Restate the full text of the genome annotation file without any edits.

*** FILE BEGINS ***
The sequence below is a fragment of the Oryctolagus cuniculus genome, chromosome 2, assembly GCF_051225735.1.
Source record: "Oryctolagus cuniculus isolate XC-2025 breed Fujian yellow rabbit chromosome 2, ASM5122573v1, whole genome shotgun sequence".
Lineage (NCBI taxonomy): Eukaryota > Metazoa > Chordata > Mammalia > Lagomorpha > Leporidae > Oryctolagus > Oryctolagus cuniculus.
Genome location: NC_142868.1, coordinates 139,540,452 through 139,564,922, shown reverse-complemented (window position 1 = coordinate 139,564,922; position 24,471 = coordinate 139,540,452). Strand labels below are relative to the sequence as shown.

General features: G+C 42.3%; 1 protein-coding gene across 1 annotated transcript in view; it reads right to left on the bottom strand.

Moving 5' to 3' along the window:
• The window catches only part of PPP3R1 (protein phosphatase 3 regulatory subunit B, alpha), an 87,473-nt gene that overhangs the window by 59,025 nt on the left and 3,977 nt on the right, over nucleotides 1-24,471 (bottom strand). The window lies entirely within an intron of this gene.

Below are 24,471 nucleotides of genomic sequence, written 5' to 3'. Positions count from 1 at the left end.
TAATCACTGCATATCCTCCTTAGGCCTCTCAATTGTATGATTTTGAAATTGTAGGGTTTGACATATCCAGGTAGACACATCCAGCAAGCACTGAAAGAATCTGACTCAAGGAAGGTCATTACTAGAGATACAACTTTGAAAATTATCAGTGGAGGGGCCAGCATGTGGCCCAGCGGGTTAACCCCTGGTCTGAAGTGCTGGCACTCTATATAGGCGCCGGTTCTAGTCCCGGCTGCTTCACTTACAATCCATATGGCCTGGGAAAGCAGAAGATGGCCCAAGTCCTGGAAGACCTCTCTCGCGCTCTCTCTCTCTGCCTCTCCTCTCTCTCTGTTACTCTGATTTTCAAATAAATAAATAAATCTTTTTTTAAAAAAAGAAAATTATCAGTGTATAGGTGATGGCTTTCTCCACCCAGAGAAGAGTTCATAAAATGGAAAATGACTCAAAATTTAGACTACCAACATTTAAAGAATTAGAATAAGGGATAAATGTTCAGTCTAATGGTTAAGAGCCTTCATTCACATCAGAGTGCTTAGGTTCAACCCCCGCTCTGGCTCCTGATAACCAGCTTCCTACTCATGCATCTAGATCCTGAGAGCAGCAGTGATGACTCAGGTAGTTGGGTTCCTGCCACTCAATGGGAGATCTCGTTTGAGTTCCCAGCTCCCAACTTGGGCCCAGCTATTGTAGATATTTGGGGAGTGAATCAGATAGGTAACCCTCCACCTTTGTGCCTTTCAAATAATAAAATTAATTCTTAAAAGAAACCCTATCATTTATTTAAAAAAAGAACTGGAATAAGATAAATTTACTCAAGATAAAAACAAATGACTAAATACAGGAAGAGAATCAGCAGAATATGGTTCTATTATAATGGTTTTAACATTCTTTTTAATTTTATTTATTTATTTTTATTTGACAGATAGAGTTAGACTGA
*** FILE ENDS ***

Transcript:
The sequence below is a fragment of the Oryctolagus cuniculus genome, chromosome 2, assembly GCF_051225735.1.
Source record: "Oryctolagus cuniculus isolate XC-2025 breed Fujian yellow rabbit chromosome 2, ASM5122573v1, whole genome shotgun sequence".
Lineage (NCBI taxonomy): Eukaryota > Metazoa > Chordata > Mammalia > Lagomorpha > Leporidae > Oryctolagus > Oryctolagus cuniculus.
Genome location: NC_142868.1, coordinates 139,540,452 through 139,564,922, shown reverse-complemented (window position 1 = coordinate 139,564,922; position 24,471 = coordinate 139,540,452). Strand labels below are relative to the sequence as shown.

General features: G+C 42.3%; 1 protein-coding gene across 1 annotated transcript in view; it reads right to left on the bottom strand.

Moving 5' to 3' along the window:
• The window catches only part of PPP3R1 (protein phosphatase 3 regulatory subunit B, alpha), an 87,473-nt gene that overhangs the window by 59,025 nt on the left and 3,977 nt on the right, over nucleotides 1-24,471 (bottom strand). The window lies entirely within an intron of this gene.

Below are 24,471 nucleotides of genomic sequence, written 5' to 3'. Positions count from 1 at the left end.
TAATCACTGCATATCCTCCTTAGGCCTCTCAATTGTATGATTTTGAAATTGTAGGGTTTGACATATCCAGGTAGACACATCCAGCAAGCACTGAAAGAATCTGACTCAAGGAAGGTCATTACTAGAGATACAACTTTGAAAATTATCAGTGGAGGGGCCAGCATGTGGCCCAGCGGGTTAACCCCTGGTCTGAAGTGCTGGCACTCTATATAGGCGCCGGTTCTAGTCCCGGCTGCTTCACTTACAATCCATATGGCCTGGGAAAGCAGAAGATGGCCCAAGTCCTGGAAGACCTCTCTCGCGCTCTCTCTCTCTGCCTCTCCTCTCTCTCTGTTACTCTGATTTTCAAATAAATAAATAAATCTTTTTTTAAAAAAAGAAAATTATCAGTGTATAGGTGATGGCTTTCTCCACCCAGAGAAGAGTTCATAAAATGGAAAATGACTCAAAATTTAGACTACCAACATTTAAAGAATTAGAATAAGGGATAAATGTTCAGTCTAATGGTTAAGAGCCTTCATTCACATCAGAGTGCTTAGGTTCAACCCCCGCTCTGGCTCCTGATAACCAGCTTCCTACTCATGCATCTAGATCCTGAGAGCAGCAGTGATGACTCAGGTAGTTGGGTTCCTGCCACTCAATGGGAGATCTCGTTTGAGTTCCCAGCTCCCAACTTGGGCCCAGCTATTGTAGATATTTGGGGAGTGAATCAGATAGGTAACCCTCCACCTTTGTGCCTTTCAAATAATAAAATTAATTCTTAAAAGAAACCCTATCATTTATTTAAAAAAAGAACTGGAATAAGATAAATTTACTCAAGATAAAAACAAATGACTAAATACAGGAAGAGAATCAGCAGAATATGGTTCTATTATAATGGTTTTAACATTCTTTTTAATTTTATTTATTTATTTTTATTTGACAGATAGAGTTAGACTGA